Last month, the U.S. Environmental Protection Agency began a 30 day comment period on its plans to repeal the Clean Water Rule. Finalized by the Obama Administration in May of 2015, the rule seeks to protect the small streams and wetlands that feed into the drinking water of 117 million Americans. Supreme Court decisions in 2001 and 2006 had left more than half of our nation’s streams and 20 million acres of wetlands vulnerable to pollution. Small streams and wetlands feed major bodies of water and estuaries with biologically significant marine ecosystems including Pudget Sound, the Mississippi River, Chesapeake Bay, and the Delaware River Watershed, which is fed by streams in New York’s Catskill Mountains. After over a decade of confusion, the Clean Water Rule was intended to provide much-needed clarity to the landmark Clean Water Act.
The process of finalizing the Clean Water Rule took years of planning, 400 stakeholder meetings, and more than a million public comments. It safeguards our water and restores protections to the drinking water sources for 1 in 3 Americans. This includes the drinking water for 56% of New York residents.
If Congress blocks the Clean Water Rule, at least 55% of New York’s stream miles and millions of acres of wetlands nationwide will again be at risk from pollution and destruction from development, oil and gas production, and other industrial activities. Thousands of acres of wetlands that provide flood protection, recharge groundwater supplies, filter pollution, and provide essential wildlife habitat are safeguarded by the rule, including 5,730 miles of streams in New York.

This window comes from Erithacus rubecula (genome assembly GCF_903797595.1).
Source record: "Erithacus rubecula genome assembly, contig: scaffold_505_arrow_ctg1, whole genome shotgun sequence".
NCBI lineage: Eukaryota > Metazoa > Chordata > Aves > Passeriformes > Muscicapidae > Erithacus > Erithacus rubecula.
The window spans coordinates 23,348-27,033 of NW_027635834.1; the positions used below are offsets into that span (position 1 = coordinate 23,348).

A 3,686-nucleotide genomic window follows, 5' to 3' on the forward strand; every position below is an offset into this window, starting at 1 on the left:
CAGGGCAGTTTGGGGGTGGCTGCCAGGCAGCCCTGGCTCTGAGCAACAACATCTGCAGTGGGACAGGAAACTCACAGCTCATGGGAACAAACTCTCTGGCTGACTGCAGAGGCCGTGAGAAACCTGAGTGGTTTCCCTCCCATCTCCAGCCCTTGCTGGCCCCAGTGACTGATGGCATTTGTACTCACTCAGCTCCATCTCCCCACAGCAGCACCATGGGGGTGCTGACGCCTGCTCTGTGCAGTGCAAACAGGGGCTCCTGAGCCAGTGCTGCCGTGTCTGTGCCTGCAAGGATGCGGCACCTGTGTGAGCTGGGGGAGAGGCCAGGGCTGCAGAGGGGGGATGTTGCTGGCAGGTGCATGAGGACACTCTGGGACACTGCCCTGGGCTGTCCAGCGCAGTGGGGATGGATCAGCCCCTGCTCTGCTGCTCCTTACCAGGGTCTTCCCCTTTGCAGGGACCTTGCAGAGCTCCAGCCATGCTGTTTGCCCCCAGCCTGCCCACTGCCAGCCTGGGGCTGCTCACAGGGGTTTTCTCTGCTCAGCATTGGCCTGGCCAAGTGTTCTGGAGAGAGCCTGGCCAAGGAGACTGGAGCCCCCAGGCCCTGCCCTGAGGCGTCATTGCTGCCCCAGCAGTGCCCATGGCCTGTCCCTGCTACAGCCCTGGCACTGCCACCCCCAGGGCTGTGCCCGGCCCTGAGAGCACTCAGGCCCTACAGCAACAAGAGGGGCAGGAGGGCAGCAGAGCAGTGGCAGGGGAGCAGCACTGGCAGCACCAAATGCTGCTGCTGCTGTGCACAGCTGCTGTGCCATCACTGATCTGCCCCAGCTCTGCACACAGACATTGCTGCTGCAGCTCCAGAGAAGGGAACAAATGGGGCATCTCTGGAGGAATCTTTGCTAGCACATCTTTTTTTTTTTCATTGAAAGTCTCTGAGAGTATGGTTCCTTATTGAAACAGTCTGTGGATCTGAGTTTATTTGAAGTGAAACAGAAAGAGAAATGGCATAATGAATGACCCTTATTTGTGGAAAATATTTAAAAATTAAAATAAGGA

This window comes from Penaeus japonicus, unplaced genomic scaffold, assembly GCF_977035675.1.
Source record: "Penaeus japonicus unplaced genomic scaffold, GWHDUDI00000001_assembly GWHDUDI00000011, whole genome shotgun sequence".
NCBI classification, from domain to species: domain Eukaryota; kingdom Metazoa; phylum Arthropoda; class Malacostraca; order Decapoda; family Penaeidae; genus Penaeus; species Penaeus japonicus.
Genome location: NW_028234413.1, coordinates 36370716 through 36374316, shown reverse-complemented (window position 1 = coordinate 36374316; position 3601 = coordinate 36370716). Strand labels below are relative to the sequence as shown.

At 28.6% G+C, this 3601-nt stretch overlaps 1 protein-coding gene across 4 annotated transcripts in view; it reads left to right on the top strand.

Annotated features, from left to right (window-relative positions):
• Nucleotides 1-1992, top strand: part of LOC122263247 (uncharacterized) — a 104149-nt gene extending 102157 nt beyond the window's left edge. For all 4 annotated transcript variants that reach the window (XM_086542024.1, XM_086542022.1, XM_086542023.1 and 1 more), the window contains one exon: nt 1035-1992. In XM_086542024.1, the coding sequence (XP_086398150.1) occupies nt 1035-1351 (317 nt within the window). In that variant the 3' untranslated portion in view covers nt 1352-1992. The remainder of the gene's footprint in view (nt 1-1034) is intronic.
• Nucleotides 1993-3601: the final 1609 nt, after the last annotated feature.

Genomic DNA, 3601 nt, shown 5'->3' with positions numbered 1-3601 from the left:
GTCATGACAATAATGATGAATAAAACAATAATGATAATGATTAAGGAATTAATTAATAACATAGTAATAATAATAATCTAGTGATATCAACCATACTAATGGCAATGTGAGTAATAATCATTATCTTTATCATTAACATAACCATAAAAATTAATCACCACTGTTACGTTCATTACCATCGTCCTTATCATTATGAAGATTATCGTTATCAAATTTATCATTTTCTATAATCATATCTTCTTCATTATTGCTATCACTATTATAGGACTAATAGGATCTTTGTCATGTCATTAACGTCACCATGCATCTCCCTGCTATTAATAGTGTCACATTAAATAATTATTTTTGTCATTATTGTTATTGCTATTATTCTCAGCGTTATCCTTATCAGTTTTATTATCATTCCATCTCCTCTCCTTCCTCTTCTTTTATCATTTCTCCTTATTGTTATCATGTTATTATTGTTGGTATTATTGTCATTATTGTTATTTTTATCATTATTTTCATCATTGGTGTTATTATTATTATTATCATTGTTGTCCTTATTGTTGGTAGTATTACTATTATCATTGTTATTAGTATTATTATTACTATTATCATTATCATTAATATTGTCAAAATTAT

The Trump Administration is arguing that repealing the rule will provide a net economic benefit. An army of scientists and economists have responded by saying their analysis is sloppy and the opposite is actually true. One agricultural economist even called it the worst regulatory analysis he has ever seen, relying on outdated data and failing to account for the rule’s benefits.
Blocking this rule would imperil drinking water sources, as well as the small businesses and communities that rely on clean water. The EPA estimates that the rule will provide at least $339 million and up to $572 million annually in benefits to the public, including reducing flooding, filtering pollution, providing wildlife habitat, supporting hunting and fishing, and recharging groundwater. In addition to benefits to drinking water, wildlife and resiliency from extreme weather, the Clean Water Rule supports New York’s vibrant recreational industry, which includes $9.2 billion in economic activity, including $2 billion on fishing, and touching more than 5.5 million people. New York’s thriving brewing industry also relies on clean water. New York breweries contribute $2.2 billion to our economy every year and support more than 20,800 jobs.
Americans are rightly concerned about their water with crises from Flint Michigan to issues with PFOA and other contaminants closer to home. Protecting clean water is popular on both sides of the aisle, and the Clean Water Rule makes both economic and legal sense. As strong advocacy efforts and media attention have led other unpopular initiatives to fail in recent weeks, it is incredibly important that this issue does not fly under the radar.